3. I have a simple question. In your text, you (implicitly) equated religious awareness with schizophrenia (or, in the very least, put them in some common ground). Does that mean that the +4 billion people in the world who profess some kind of faith are (close to) schizophrenics?

    • Gary Williams

      Daniel, I would wager that religious people are only close to schizophrenics if they have verbal hallucinations. The average religious person probably doesn’t hear voices, so I wouldn’t consider all religious people to necessarily have schizophrenic symptoms. But the foundational experiences of religious prophets hearing the voices of gods is closely related to the development of schizophrenia.

      • But if those religious people are not (close to being) schizophrenic, then their testimony is not necessarily tainted. If there are other grounds, besides their testimony, to holding the belief in a deity (for example, metaphysical arguments), then this at least makes the agnostic position Gutting was arguing for more sensible. In other words, if there is reasonable testimony regarding the existence of a deity, and if there is also some rational argumentation supporting this claim, then it may be that there is something going at least for agnosticism after all.

  4. Clayton

    Hey Gary! The internet allows this frequent debate of ours to continue across state lines!

    I just had a question about your response to Daniel. Do you think (or maybe know) that nontheistic religions like Buddhism have fewer auditory hallucinations? If there is no God to be speaking to them (though there might be a notion of ancestor spirits or something, but this experience ought to lack the kind of “bigness” that a God experience normally has), do you think this would result in relatively few religious prophets of the sort you’re talking about here? And, if so, where do you place nontheistic religions like Buddhism? They seem fundamentally different in their origins, but they still have a notion of the supernatural. I don’t have strong opinions about this, I was just curious about your thoughts.

    P.S. Glad to hear about your paper being accepted, congratulations!

  5. Gary Williams

    Hey Clayton, it’s good to hear from you! I hope all is well.

    You ask some good questions, though ones that I am not sure I can answer adequately. The question of whether Buddhist have less auditory hallucinations is an empirical question, and I just don’t really know without doing some further research. I do know though that some researchers have investigated the Chinese “Shi corpse/personator” ceremony and found striking features of bicamerality. You say these types of experience lack “bigness” but I think this is up for debate. The people who actually hallucinate the ancestor spirits usually go into deep, dissociative trance states and as far as I know, this is a fairly big experiential phenomena insofar as depth of dissociation goes.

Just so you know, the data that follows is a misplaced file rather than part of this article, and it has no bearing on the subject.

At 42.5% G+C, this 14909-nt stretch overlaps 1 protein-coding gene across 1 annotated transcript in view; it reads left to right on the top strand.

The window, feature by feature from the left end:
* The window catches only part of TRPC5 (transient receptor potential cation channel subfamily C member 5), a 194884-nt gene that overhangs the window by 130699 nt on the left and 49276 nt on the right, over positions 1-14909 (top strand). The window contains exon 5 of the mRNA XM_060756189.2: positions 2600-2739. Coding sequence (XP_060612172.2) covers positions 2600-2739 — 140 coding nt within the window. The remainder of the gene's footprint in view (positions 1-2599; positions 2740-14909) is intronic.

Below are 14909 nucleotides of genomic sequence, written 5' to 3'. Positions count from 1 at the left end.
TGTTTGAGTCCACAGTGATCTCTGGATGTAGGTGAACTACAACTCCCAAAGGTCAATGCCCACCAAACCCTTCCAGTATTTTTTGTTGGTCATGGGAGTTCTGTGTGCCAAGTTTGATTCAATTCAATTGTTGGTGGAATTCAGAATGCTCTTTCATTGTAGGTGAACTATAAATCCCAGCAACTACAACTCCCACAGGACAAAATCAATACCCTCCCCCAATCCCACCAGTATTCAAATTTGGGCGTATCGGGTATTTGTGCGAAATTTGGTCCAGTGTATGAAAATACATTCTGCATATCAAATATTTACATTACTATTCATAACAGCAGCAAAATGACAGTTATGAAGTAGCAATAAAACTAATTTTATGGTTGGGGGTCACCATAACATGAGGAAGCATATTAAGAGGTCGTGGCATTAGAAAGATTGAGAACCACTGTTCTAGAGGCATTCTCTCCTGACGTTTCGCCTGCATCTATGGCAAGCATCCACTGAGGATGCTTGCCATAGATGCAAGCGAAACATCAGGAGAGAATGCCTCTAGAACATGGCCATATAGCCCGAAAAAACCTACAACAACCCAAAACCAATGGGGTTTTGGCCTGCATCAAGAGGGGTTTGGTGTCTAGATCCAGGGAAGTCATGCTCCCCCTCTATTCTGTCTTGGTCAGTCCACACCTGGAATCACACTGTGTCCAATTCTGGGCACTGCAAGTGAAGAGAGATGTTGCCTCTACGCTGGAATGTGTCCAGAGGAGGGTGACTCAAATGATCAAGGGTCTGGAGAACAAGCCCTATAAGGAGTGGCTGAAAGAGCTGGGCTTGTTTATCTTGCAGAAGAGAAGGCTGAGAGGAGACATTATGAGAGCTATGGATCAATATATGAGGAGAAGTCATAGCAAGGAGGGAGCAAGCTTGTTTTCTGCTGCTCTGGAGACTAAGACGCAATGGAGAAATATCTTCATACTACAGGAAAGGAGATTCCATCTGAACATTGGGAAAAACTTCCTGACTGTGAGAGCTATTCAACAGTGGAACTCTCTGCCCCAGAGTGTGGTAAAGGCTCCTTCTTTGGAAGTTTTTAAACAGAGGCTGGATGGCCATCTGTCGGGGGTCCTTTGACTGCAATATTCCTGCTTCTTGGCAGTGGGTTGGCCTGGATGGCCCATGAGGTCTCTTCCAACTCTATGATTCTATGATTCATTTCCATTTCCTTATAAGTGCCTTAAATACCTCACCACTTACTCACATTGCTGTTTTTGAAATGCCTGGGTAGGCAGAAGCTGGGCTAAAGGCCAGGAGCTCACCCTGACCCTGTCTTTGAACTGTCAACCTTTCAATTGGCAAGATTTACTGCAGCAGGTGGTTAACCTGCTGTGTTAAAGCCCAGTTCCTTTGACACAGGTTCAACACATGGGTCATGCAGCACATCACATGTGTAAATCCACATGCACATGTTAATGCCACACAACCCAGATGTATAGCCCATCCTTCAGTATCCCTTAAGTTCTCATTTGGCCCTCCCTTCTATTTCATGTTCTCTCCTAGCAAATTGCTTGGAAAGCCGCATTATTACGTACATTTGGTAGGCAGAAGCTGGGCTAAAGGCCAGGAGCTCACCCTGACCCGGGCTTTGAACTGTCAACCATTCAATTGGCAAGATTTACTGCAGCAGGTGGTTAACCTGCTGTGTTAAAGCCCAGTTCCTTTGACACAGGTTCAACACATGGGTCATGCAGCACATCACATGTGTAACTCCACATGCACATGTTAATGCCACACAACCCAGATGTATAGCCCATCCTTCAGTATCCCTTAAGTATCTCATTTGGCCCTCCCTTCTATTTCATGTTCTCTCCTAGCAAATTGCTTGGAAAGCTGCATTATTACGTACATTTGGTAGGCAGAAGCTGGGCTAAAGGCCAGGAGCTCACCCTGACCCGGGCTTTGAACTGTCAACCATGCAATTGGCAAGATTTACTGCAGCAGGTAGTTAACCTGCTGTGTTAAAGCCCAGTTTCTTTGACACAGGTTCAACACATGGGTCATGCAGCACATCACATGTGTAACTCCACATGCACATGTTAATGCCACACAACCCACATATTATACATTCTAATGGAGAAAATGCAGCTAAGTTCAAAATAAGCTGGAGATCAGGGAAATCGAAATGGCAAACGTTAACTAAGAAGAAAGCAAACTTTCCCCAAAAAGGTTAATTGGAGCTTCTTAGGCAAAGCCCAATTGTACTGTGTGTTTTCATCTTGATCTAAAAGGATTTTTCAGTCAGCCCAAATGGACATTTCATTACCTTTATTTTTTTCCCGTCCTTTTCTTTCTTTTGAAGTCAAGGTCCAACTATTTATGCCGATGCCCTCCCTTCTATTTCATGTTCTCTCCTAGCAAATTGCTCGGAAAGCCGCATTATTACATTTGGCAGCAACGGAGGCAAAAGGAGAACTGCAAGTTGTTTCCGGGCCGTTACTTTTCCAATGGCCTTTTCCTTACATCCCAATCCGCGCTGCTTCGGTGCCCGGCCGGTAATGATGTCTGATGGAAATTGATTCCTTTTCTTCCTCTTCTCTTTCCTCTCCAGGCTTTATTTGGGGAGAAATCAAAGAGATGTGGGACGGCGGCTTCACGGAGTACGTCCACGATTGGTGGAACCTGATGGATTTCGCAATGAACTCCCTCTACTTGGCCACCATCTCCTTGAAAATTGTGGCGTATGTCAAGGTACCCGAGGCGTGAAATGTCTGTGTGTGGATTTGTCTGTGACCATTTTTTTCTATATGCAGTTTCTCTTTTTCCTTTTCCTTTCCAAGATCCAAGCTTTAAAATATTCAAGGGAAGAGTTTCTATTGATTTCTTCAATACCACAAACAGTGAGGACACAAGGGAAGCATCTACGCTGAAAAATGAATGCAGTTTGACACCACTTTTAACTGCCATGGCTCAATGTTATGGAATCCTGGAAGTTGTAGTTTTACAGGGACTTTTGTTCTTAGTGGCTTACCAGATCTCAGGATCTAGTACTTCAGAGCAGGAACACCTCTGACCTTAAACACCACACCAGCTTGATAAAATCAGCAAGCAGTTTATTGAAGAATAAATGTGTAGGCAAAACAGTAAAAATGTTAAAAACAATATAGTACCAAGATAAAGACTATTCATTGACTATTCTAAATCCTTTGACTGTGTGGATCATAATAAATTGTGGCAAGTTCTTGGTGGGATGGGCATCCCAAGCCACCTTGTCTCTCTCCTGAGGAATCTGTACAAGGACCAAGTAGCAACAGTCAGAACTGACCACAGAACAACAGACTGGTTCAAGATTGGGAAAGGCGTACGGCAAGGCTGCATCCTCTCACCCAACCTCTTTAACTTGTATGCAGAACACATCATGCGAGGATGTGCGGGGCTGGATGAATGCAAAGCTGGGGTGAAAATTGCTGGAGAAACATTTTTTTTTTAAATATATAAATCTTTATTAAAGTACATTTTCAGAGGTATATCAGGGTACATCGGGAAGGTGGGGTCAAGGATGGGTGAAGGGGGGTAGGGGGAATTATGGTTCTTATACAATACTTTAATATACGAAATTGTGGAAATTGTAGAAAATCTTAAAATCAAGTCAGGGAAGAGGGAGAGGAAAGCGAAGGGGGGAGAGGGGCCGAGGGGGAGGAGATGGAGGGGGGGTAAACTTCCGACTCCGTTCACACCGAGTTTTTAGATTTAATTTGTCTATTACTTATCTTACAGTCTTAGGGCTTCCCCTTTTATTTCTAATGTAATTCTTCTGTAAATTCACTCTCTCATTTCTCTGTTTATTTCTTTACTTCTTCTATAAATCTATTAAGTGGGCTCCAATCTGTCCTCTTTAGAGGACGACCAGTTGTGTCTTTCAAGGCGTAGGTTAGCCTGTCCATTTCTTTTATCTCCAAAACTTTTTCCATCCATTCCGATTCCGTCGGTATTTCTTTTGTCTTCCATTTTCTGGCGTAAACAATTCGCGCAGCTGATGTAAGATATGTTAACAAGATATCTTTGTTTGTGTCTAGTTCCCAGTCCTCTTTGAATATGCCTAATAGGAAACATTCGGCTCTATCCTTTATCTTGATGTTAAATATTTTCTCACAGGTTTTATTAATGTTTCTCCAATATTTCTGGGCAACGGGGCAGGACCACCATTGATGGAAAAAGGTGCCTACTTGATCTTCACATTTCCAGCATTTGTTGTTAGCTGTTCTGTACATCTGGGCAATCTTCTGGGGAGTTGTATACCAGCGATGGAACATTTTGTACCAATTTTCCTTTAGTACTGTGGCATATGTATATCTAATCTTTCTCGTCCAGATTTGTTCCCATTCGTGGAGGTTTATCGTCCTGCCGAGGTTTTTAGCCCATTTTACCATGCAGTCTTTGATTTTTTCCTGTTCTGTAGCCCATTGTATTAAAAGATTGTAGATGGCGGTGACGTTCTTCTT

I do think though that Buddhism, especially that of Zen Buddhism and derivations thereof, represents a distinct class of religious practice. They seem to focus much more on contemplative mindfulness rather than any ritualistic induction or doctrinal incantation of supernatural deities. However, there is a similarity between rituals to induce auditory hallucination and meditative rituals insofar as they both strive for an altered state of consciousness for the sake of deeper cosmological wisdom.

  6. Hey Gary,

    Interesting thoughts. I can’t help but wonder if you aren’t stacking the deck a bit by drawing a sharp distinction between atheism and theism or between the natural and the supernatural. What of vitalist metaphysics á la Bergson or Deleuze and Deleuze/Guattari? What of dues sive natura? Isn’t there a sense in which one can speak of the Absolute or of totality or multiplicity or a number of other possible large-scale signifiers as “god” but without the metaphysical baggage of “the supernatural”? Shoot, even Feuerbach was not inclined to call himself an “atheist.”

    Of course, the latter would not fit into any orthodox matrix of theology. But it could signpost a way beyond the terse bifurcations that are replete in religious discussions today, leaving room for robust accounts of immanence that are always excessive and transcendent (in a relative sense). And it could also prevent the tendency for drab materialism and determinism.

  7. Charles

    I’ve always thought that the most helpful position to take is one where one says that there is definitely no god. I can’t and won’t prove this position, but will take it to provide a proper logical device for those who wish to disprove it. Atheism as target, if you will. Seems like a reasonable assumption and is falsifiable in theory.